• Edmonton may keep its mask bylaw in place until at least 70% of the city's population is fully vaccinated. Last week, a group of Edmonton doctors sent a letter to Mayor Don Iveson expressing concerns over the pacing of the provincial reopening plan.
  • The roughly 1,000 workers that were temporarily laid off by the City of Edmonton due to the pandemic will return to work during Stage 2 of the provincial reopening plan.
  • NAIT plans to reopen campus to in-class learning this fall. Programs offered entirely online will drop to 14% from 31% in winter 2021, as the polytechnic introduces more blended options.
  • Two Edmonton festivals have announced plans for outdoor concerts this summer. Trixstar's Together Again Outdoor Concert Series will offer physically-distanced concerts at Northlands Park, while Folk Fest will offer a series of small concerts in local neighbourhoods.
  • The province is considering moving up the timeline for second doses of the COVID-19 vaccine, as demand for first doses continues to slow, reports the Edmonton Journal.
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Kemet to build 'modular' manufacturing facilities to resolve global drug shortages, advance health equity

Kemet to build 'modular' manufacturing facilities to resolve global drug shortages, advance health equity


By Hiba Kamal-Choufi Hiba Kamal-Choufi in the Health Innovation Roundup

Kemet Advanced Manufacturing is tackling medical shortages in Canada and globally with a new innovative approach. The Edmonton-based company aims to build modular, portable, and digitally connected manufacturing facilities that can produce essential drugs based on the market's needs.

"We need smaller facilities that are interconnected," said Kemet founder and CEO Morẹ́nikẹ́ Ọláòṣebìkan. "Prefabricated drug manufacturing facilities can be transported to any part of the world experiencing shortages. The way they would actually function is that they're hyperlocal but globally interconnected via a digital platform."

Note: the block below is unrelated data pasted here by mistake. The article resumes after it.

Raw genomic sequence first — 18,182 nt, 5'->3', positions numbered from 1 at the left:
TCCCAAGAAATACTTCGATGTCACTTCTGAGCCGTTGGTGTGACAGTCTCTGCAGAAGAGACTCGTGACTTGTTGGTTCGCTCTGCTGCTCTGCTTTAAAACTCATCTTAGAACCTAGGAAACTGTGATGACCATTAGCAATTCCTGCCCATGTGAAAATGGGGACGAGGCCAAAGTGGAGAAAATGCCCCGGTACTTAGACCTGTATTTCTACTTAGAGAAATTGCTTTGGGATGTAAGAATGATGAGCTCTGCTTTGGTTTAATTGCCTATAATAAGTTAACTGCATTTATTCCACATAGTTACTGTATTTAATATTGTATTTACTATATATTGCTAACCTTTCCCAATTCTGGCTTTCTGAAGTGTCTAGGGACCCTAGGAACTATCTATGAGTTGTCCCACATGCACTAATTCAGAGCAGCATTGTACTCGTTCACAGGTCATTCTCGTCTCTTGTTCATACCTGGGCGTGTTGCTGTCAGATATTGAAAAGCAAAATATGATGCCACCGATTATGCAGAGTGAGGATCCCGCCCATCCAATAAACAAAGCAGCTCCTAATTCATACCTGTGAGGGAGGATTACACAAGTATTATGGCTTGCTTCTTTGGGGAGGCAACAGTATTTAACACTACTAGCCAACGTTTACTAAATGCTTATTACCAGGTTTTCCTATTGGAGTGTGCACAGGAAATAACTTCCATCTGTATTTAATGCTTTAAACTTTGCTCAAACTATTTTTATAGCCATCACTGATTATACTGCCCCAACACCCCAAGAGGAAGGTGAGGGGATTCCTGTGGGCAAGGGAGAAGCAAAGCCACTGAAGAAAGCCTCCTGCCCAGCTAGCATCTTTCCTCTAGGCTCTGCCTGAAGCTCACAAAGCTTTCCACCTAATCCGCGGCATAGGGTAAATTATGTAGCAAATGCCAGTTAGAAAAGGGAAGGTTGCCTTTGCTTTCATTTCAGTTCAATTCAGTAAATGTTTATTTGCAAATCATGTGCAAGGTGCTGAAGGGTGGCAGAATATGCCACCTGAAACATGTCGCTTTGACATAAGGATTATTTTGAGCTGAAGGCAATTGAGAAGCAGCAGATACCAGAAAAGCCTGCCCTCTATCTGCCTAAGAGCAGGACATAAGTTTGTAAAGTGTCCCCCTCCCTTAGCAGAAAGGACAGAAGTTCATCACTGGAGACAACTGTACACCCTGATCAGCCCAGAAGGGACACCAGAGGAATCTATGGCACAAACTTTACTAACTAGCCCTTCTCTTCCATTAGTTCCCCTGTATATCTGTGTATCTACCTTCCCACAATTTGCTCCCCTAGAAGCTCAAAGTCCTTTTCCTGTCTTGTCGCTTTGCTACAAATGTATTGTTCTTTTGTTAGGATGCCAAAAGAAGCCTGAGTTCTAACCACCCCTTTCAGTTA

Kemet was founded in 2016 and is currently operating out of a pilot facility at the Edmonton Research Park. Ọláòṣebìkan said she is prototyping software to gather information about drug shortages and is also working with regulatory specialists to see if her concepts are feasible.

"In this pilot facility, we're going to test out some of our ideas around making drugs," Ọláòṣebìkan told Taproot. "The plan is to explore and develop our proof of concept around cleanrooms, fulfill drug shortages and get establishment licenses from Health Canada." A cleanroom is a space with a controlled environment required for drug manufacturing, she explained.

Ọláòṣebìkan, a registered clinical pharmacist, said getting those licenses from Health Canada could take up to a year. Kemet is also exploring drug shortages and demand within the Canadian market.

According to Health Canada, there is a shortage of 10 to 15% of drugs at any given time and almost half of all marketed drugs in Canada have faced a shortage at least once.

"We're going to supply the Canadian drug shortage market as well, and then with a proven model, proven facility, and proven processes, we'll transfer that knowledge to Africa," Ọláòṣebìkan told Taproot.

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Explore Edmonton releases Tourism Master Plan

Explore Edmonton releases Tourism Master Plan


By Andy Trussler Andy Trussler

Explore Edmonton has published the city's first integrated Tourism Master Plan. The almost 30-page document outlines "tourist experiences that match visitor expectations and position Edmonton as a year-round destination of choice."

Last fall, Explore Edmonton put together a steering committee with partners from across the tourism industry "to assist in the prioritization of efforts and investments to address the triple bottom line." That includes economic growth, the needs of visitors and residents, and the planet — striving to develop tourism experiences that are responsible, sustainable, and regenerative.